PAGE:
North Cascades | Central North Cascades
Mount Baker-Snoqualmie National Forest | Glacier Peak Wilderness
Summit Elevation: 6,500′
Lookout Type: 14’x14′ L-4 cab
Site Established: 1926
Current Structure Built: 1933
Date Visited: 10/28/17
Green Mountain Lookout has an incredible history and it’s one of the few lookouts that is often volunteer staffed. It’s also a stunning destination in the fall when its slopes are painted in bright red and orange and full of seasonal berries.
Photos from 2017 visit.
Green Mountain has a tremendous history! It was first established in 1926. The lookout, Hubert Wilson, lived in a tent below the the summit and hiked up to spot lightning strikes. During the 1928 season, the lookout was John E. Schwartz, who lived in a small 8 x 10 wall tent and used a small firefighter positioned on rock at the summit.
In 1933, the currently existing L-4 style lookout was built, likely by the Civilian Conservation Corps who had an established camp at the Darrington Ranger Station. In 1942 a shake cabin was added just below the summit and the lookout was used as an full-time aircraft warning station during WWII.
The lookout was initially staffed year-round but harsh winters forced the closure of winter operations. In the winter of 1949-1950, the lookout sustained severe damage from heavy snowfall. It received numerous improvements including a new roof and additional catwalk around three sides, executed by Rod O’Connor and Dan Beighle of Bellingham. Green Mountain was used seasonally well into the 1980s, then was staffed by Forest Service wilderness rangers for outreach purposes until the mid-1990s.
In 1988, the lookout was placed on the National Register of Historic Places and an agreement was made in 1990 with the “Friends of Green Mountain” to coordinate volunteer and maintenance efforts. Shortly after, the Suiattle River Road washed out but the lookout still received maintenance, if not visitors.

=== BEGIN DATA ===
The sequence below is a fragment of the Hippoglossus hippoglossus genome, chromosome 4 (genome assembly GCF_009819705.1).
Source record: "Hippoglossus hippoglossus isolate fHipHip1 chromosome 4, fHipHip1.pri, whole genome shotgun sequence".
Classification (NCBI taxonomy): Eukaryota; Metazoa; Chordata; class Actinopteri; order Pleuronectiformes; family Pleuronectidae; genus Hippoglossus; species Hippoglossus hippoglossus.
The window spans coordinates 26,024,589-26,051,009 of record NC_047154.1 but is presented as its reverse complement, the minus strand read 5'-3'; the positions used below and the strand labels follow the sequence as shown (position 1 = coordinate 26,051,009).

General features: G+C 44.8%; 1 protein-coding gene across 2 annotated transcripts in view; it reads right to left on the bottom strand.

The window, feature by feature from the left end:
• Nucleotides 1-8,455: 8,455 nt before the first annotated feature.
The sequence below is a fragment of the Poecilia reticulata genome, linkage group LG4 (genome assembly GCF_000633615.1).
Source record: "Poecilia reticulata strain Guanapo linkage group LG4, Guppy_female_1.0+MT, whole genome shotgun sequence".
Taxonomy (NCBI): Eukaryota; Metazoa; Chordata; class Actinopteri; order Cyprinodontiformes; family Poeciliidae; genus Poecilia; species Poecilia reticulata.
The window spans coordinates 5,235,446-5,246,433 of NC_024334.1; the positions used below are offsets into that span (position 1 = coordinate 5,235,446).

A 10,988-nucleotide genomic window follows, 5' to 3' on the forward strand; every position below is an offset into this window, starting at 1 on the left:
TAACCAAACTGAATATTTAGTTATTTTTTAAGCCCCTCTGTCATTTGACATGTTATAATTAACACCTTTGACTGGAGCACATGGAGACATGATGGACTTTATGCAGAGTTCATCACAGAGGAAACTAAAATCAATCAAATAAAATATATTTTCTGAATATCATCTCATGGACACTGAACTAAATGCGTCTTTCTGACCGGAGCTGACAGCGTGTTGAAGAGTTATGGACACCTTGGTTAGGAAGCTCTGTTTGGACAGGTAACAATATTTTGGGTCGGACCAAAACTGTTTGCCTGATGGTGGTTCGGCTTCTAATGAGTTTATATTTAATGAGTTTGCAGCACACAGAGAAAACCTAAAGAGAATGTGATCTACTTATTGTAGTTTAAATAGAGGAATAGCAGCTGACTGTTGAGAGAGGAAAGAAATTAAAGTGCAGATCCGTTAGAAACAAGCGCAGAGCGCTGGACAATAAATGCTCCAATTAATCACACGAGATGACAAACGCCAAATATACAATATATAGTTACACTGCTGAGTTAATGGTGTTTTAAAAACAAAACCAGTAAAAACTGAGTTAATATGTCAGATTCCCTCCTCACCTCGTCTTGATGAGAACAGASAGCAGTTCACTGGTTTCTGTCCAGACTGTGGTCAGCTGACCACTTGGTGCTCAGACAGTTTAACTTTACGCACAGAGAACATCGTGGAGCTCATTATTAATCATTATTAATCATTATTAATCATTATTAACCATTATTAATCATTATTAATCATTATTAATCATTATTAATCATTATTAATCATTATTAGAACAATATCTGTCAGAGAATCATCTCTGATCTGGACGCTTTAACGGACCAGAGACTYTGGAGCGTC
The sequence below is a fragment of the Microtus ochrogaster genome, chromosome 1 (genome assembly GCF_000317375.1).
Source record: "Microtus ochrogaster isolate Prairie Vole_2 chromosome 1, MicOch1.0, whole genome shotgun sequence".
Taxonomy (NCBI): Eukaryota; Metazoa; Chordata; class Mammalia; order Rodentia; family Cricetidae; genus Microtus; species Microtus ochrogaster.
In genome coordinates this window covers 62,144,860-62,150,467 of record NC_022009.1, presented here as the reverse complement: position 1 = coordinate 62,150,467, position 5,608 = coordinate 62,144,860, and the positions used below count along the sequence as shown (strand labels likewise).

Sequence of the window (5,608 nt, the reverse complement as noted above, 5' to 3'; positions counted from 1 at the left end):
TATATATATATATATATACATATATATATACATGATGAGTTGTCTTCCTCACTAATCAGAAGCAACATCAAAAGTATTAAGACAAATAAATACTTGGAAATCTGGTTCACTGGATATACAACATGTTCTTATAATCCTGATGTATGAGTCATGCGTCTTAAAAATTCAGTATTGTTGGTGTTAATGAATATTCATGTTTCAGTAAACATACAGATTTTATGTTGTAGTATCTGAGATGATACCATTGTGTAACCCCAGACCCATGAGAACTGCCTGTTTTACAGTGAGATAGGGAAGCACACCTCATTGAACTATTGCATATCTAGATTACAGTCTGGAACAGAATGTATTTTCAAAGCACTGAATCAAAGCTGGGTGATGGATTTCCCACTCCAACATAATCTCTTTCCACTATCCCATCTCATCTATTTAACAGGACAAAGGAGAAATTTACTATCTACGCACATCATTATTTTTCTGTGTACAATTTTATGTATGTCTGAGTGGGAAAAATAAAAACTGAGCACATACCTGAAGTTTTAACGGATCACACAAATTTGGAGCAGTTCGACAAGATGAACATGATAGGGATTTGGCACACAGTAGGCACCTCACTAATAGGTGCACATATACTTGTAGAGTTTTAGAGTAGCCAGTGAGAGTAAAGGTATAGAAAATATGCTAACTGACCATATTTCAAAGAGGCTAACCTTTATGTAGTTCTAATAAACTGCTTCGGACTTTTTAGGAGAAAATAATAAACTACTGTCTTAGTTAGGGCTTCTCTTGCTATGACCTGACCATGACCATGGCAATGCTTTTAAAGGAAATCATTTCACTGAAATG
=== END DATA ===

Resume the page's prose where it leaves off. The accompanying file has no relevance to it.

Unfortunately in 1995, the lookout was closed to the public due to a failing foundation and dangerous catwalk. In 1998, the Forest Service began work to restore the crumbling lookout but the foundation was compromised, leaving it leaning precariously on the summit.
In 2002, it was completely disassembled and each piece was flown to Darrington by helicopter for repairs. Extensive storm damage on the Suiattle River road in 2003 and 2006 closed the road permanently until late in 2014, so it wasn’t until 2009 that the lookout was finally reassembled.
As if that wasn’t enough of a story, a Montana-based group filed a lawsuit against the Forest Service claiming helicopter and machinery used to repair the lookout violated the Wilderness Act. The US District Court ordered the lookout’s removal, despite it having been listed on the National Register of Historic Places. The Forest Service appealed and on April 16, 2014, President Obama signed into law the Green Mountain Lookout Heritage Protection Act, which amended the Washington State Wilderness Act of 1984 to permanently protect the lookout.
Distance (RT): 8.5 miles
Elevation Gain: 3,300′
The trail to Green Mountain starts with a moderate climb through forest on soft trails. Roughly halfway to the lookout is a huge, flat basin with a few shallow lakes and established campsites. Use care if you camp here and only camp in established spots, the meadows are fragile.
The trail continues easily across the basin and you’ll get your first view of the lookout perched 1,300′ up the ridge above you. The trail switchbacks up, directly below the lookout and the views of Glacier Peak and the surrounding North Cascades get larger with every step. Once you reach the lookout, enjoy incredible views of Baker, Shuksan, the North Cascades and the Buckindy Group in the Glacier Peak Wilderness.
Definitely follow one of the side trails from the summit that lead down the ridge. You’ll get an impressive perspective of the lookout above!
This is a spectacular hike in the fall with incredible colors and most importantly, lots of berries!
From Darrington, drive north on State Route 530 for 7.5 miles then turn right onto Forest Road 26 (Suiattle River Road) immediately after the Sauk River bridge. Drive 19 miles, the road will turn to gravel for the last 9, and turn left onto the Green Mountain Road (Forest Road 2680). Continue 5.5 miles to the trailhead. High clearance is recommended as the road can be rough and potholed. The Suiattle River Road is notorious for flooding, so check road conditions before leaving.